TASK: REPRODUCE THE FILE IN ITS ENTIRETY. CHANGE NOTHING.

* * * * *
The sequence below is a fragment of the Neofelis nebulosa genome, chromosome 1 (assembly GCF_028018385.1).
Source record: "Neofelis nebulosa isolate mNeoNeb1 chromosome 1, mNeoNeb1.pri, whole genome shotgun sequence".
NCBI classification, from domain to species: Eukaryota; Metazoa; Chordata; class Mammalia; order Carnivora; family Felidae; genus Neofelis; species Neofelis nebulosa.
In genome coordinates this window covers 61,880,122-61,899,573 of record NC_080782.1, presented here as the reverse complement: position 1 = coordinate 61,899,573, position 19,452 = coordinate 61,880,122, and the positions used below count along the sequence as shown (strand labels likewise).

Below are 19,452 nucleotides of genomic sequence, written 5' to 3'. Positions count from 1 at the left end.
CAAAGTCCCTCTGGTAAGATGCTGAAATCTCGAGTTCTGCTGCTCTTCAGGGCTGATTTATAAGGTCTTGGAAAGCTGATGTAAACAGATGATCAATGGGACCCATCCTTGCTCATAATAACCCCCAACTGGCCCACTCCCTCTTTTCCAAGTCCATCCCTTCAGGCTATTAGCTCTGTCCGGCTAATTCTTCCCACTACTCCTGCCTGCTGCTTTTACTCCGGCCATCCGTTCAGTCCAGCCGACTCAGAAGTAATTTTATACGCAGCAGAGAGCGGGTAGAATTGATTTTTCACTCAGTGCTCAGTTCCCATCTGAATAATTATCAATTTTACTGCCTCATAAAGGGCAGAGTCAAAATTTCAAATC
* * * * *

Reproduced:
The sequence below is a fragment of the Neofelis nebulosa genome, chromosome 1 (assembly GCF_028018385.1).
Source record: "Neofelis nebulosa isolate mNeoNeb1 chromosome 1, mNeoNeb1.pri, whole genome shotgun sequence".
NCBI classification, from domain to species: Eukaryota; Metazoa; Chordata; class Mammalia; order Carnivora; family Felidae; genus Neofelis; species Neofelis nebulosa.
In genome coordinates this window covers 61,880,122-61,899,573 of record NC_080782.1, presented here as the reverse complement: position 1 = coordinate 61,899,573, position 19,452 = coordinate 61,880,122, and the positions used below count along the sequence as shown (strand labels likewise).

Below are 19,452 nucleotides of genomic sequence, written 5' to 3'. Positions count from 1 at the left end.
CAAAGTCCCTCTGGTAAGATGCTGAAATCTCGAGTTCTGCTGCTCTTCAGGGCTGATTTATAAGGTCTTGGAAAGCTGATGTAAACAGATGATCAATGGGACCCATCCTTGCTCATAATAACCCCCAACTGGCCCACTCCCTCTTTTCCAAGTCCATCCCTTCAGGCTATTAGCTCTGTCCGGCTAATTCTTCCCACTACTCCTGCCTGCTGCTTTTACTCCGGCCATCCGTTCAGTCCAGCCGACTCAGAAGTAATTTTATACGCAGCAGAGAGCGGGTAGAATTGATTTTTCACTCAGTGCTCAGTTCCCATCTGAATAATTATCAATTTTACTGCCTCATAAAGGGCAGAGTCAAAATTTCAAATC